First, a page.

"This type of technology has the potential to enable providers and patients to fully leverage digital tools to improve decision-making," Gottlieb said. "We want to encourage developers to create, adapt and expand the functionalities of their software to aid providers in diagnosing and treating old and new medical maladies."

The FDA hopes to do this by releasing a new draft guidance that will clarify which types of CDS will not qualify as medical devices, and therefore not fall under FDA regulation.

Essentially, the guidance outlines that CDS or similar patient decision support (PDS) software that allow the clinician to "independently review the basis for the recommendations" will not fall under FDA guidance. Software that analyzes or processes "images, signals from in vitro diagnostic devices or patterns acquired from a processor like an electrocardiogram" and uses these analyses to make treatment recommendations will fall under FDA oversight.

FDA Steps Away from Medical App Regulation

The FDA's second draft guidance, "Changes to Existing Medical Software Policies Resulting from Section 3060 of the 21st Century Cures Act," addresses the types of digital tech that will no longer be classified as a medical device, such as certain apps.

"We're making clear that certain digital health technologies -- such as mobile apps that are intended only for maintaining or encouraging a healthy lifestyle -- generally fall outside the scope of the FDA's regulation. Such technologies tend to pose a low risk to patients, but can provide great value to consumers and the healthcare system," Gottlieb said.

Changes are likely coming to existing guidance, including topics such as general wellness and mobile medical applications, to create a clear distinction between which digital health tech needs regulation and which does not.

"We're saying that many of these products no longer qualify as medical devices that would be subject to the FDA's oversight," Gottlieb stressed.

Final Guidance on SaMD Shapes Global Health IT

The agency has issued final guidance on its international harmonization efforts, which establish "common principles for regulators to use in evaluating the safety, effectiveness and performance" of Software as a Medical Device (SaMD).

It offers global guidelines for providers to recognize and assess the risk of SaMD.

"The agency's adoption of these principles provides us with an initial framework when further developing our own specific regulatory approaches and expectations for regulatory oversight, and is another important piece in our overarching policy framework for digital health," Gottlieb said.

Going forward, the FDA hopes these three new policies will help to shape its digital health oversight in a way that speeds up innovation and access while maintaining safety for patients everywhere.

"Our aim is to provide more clarity on and innovative changes to our risk-based approach to digital health products so that innovators know where they stand relative to the FDA's regulatory framework," Gottlieb said.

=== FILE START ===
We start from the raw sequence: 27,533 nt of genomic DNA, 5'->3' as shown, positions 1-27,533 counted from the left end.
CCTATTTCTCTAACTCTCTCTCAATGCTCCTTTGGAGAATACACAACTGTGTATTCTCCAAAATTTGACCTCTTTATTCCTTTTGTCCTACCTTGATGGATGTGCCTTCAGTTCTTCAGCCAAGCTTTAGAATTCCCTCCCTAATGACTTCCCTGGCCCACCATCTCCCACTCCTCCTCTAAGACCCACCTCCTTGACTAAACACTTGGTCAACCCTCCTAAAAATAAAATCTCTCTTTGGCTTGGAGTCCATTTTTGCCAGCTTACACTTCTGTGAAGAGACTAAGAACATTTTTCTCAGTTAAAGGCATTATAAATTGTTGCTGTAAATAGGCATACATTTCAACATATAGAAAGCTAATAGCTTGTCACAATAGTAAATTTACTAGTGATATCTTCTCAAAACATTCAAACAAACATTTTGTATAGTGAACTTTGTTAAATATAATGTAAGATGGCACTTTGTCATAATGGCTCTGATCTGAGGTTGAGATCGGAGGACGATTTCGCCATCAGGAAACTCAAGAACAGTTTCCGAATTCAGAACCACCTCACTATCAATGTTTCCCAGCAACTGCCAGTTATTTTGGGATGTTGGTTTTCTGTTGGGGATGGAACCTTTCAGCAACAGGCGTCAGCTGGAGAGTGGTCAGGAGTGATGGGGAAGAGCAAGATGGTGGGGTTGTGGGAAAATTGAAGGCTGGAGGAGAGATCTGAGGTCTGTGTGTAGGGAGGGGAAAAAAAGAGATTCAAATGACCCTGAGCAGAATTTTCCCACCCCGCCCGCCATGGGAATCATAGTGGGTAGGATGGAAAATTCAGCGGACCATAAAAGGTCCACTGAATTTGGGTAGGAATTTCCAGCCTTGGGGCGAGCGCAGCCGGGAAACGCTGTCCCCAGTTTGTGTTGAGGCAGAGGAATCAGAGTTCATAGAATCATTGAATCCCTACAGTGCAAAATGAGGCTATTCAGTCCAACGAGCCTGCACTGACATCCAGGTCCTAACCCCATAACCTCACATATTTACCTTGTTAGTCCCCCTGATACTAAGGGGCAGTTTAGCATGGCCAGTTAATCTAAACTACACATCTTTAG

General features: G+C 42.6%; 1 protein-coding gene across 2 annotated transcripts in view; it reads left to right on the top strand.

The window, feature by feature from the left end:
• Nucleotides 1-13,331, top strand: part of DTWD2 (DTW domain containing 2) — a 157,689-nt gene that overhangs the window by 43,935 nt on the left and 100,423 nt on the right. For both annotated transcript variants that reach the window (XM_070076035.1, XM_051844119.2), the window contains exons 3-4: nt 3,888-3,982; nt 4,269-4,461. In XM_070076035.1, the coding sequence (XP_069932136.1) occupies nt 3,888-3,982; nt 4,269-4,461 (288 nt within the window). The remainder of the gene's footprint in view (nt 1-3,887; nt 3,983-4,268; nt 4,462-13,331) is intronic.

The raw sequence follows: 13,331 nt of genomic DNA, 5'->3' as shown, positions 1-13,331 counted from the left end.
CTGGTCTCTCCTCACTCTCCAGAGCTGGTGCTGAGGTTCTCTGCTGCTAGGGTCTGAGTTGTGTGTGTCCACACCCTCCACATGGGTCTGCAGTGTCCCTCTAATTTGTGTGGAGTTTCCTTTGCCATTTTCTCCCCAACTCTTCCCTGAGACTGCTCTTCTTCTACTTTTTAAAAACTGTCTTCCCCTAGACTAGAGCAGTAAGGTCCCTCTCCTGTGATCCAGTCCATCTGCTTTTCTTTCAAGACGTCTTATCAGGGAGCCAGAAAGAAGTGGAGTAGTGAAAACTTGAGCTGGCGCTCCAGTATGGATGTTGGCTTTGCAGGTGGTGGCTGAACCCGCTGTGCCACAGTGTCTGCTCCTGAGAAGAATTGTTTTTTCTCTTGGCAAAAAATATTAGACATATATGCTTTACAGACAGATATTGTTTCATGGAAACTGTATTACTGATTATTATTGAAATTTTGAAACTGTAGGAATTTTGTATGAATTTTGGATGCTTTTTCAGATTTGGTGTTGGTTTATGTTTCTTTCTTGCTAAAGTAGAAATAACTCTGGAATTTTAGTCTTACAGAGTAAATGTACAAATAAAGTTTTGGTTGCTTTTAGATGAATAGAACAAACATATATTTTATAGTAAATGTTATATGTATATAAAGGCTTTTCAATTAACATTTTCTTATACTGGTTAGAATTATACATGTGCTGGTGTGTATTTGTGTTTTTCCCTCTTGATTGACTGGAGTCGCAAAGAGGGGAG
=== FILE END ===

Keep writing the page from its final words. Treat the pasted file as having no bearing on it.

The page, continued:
Data Source: Health Tech (View full article)

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4 ways healthcare organizations can reduce claim denials

Dec 14, 2017


Claim denials are an inescapable problem for hospitals and health systems throughout the country.

Healthcare organizations' annual losses from denial write-offs range from as little as 1 percent of net patient revenue to as high as 4 or 5 percent, according to Advisory Board. For an average 300-bed organization, 1 percent of net patient revenue can equate to $2 million to $3 million annually.

"One percent sounds like a small number, but it's actually a really concerning number when you think about the scale," says Jim Lazarus, managing director of strategy and innovation with Advisory Board's revenue cycle solutions division.

Mr. Lazarus says the troubling trend he hears about most from revenue cycle leaders is initial denials. There are organizations that see up to 15 to 20 percent of all claims come back with an initial denial when they first bill it, according to Advisory Board. That means these organizations have to rework or appeal one out of every five claims. Although many of these organizations are able to rework denied claims to lower write-off numbers, this rework costs staff, resources and time and is ultimately inefficient, Mr. Lazarus says.

"Organizations are struggling because they have so many denials that require devoted efforts. Beyond just the financial impact of denials, the rework prevents organizations from being able to be more successful in their revenue cycle and even in their work with patients because they have to keep addressing this issue," he adds.

What are the most common reasons for denials?

Demographic and technical errors are far and away the leading source of both initial denials and write-offs reported in Advisory Board's 2015 Revenue Cycle Benchmarking Survey. These errors could include a missing modifier, having the wrong type of plan code or not having the patient's Social Security number. According to the survey, 61 percent of initial denials are due to demographic/technical errors, followed by eligibility (16 percent) and medical necessity (12 percent). Forty-two percent of denial write-offs are due to demographic/technical errors.

The survey also found that more than half of all denials (54 percent) are now attributable to commercial payers, much higher than reported 2013 rates (43 percent). Additionally, anecdotal reports also suggest these payers carry more complex requirements than government payers, creating more work for teams that follow up on denials.

How can organizations work to reduce denials?